This is Qualcomm so of course we have to talk about 5G. The bad news is that 5G is still not integrated this year in the Snapdragon 865, and will require the separate Snapdragon X55 chip that was announced in February. The even worse news is that Qualcomm is really leveraging its monopoly power this year, and forcing all Snapdragon 865 phones to also ship the with the separate 5G X55 modem. So while most people probably don’t have access to a 5G network yet, Qualcomm is going to force all 2020 flagships to have 5G modems, resulting in bigger, more expensive devices with less battery life.
There are two kinds of “5G” out there: mmWave 5G and Sub-6GHz 5G. When people talk about the generational speed increases from 5G, they’re talking about mmWave. Early real-world mmWave networks can already hit 760 Mbps, but that comes at the cost of an extremely limited range for each tower, tons of penetration issues, and being an all-around nightmare to work with, thanks to mmWave living in the 24GHz-and-above spectrum.
MmWave is favored by US carriers, but the rest of the world is more focused on the other kind of 5G: sub-6GHz 5G. Sub-6GHz doesn’t offer the generational speed improvements of mmWave—T-Mobile recently said to expect only a 20 percent speed increase, which, using T-Mobile’s average download speeds as measured by OpenSignal, would bump you from 22 Mbps to 26 Mbps. It does offer a much more sane rollout plan, though, with range and penetration more comparable to the range of a 4G LTE tower.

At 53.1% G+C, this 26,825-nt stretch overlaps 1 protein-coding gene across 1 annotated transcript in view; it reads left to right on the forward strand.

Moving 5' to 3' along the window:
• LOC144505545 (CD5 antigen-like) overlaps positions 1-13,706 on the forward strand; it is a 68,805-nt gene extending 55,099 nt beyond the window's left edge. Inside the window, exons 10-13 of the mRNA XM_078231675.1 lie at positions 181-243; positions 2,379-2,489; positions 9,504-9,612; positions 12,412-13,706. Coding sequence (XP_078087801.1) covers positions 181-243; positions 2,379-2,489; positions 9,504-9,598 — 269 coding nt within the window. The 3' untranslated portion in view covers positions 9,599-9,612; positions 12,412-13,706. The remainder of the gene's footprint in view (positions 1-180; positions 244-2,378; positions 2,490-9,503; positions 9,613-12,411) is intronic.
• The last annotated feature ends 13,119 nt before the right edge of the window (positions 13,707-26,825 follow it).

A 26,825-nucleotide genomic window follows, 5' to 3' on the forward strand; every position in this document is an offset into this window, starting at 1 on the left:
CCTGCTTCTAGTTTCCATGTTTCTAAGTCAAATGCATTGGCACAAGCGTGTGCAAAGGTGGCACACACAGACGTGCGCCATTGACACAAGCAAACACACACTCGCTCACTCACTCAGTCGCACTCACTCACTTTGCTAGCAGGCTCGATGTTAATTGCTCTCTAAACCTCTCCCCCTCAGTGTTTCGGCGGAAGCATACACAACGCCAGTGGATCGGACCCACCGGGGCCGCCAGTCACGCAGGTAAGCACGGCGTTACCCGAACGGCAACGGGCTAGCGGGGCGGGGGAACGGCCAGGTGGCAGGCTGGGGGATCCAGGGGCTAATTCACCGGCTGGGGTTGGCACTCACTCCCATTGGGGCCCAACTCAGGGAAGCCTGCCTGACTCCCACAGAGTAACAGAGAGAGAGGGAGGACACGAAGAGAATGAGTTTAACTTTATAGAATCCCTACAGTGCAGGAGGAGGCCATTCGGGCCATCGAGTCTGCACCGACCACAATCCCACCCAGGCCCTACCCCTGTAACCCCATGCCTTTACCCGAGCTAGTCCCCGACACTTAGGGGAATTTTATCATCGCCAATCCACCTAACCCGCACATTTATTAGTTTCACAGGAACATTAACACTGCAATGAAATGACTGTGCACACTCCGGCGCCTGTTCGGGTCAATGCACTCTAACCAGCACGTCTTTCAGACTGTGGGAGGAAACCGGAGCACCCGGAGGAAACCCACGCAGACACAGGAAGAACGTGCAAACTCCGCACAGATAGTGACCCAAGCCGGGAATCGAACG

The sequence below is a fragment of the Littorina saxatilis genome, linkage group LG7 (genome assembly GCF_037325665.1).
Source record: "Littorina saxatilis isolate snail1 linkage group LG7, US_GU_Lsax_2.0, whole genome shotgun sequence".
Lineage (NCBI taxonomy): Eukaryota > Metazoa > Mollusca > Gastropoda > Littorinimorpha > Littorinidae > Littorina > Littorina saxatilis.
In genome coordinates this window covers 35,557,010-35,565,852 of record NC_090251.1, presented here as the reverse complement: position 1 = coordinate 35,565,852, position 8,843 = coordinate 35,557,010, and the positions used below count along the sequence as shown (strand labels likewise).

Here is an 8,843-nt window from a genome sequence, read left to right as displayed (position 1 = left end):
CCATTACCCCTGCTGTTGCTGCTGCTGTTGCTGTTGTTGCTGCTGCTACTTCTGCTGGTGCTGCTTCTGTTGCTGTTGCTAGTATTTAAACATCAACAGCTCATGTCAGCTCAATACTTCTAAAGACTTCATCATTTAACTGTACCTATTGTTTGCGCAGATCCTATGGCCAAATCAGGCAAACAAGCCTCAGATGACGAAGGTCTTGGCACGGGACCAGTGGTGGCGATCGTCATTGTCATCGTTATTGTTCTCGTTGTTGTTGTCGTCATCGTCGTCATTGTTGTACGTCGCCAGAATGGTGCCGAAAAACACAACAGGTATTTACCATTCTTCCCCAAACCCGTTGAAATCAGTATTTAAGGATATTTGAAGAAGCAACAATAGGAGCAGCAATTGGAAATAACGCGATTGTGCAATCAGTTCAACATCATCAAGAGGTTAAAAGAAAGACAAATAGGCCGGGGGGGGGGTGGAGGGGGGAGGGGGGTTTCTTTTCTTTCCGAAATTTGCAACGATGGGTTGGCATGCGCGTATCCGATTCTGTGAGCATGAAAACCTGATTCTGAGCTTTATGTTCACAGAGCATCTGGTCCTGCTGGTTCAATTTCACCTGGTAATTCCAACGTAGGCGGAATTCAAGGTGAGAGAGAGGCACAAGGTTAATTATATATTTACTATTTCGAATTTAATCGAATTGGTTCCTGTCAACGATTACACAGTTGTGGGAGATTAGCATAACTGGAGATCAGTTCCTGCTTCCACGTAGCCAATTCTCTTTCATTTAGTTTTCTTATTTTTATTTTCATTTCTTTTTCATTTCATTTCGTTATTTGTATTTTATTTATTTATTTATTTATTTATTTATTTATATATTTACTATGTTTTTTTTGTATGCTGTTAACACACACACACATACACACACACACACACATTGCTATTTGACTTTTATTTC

Qualcomm is requiring any Snapdragon 865 customers to also include a Snapdragon X55 Modem in their phone designs, and at the bare minimum, Qualcomm is allowing vendors to do, that would give you access to sub-6GHz 5G, but not mmWave 5G. The penetration of mmWave is so poor that your hand can block the signal, so the industry solution is to place multiple antennas around the phone body, increasing the power usage, complexity, cost, and size of the phone. This mmWave step is still optional, so get ready to see a bunch of “5G” phones that support sub-6GHz but not mmWave.
As usual, the Snapdragon 865 will be in every single high-end Android phone released next year, the first of which should be the Samsung Galaxy S11, due out sometime in February.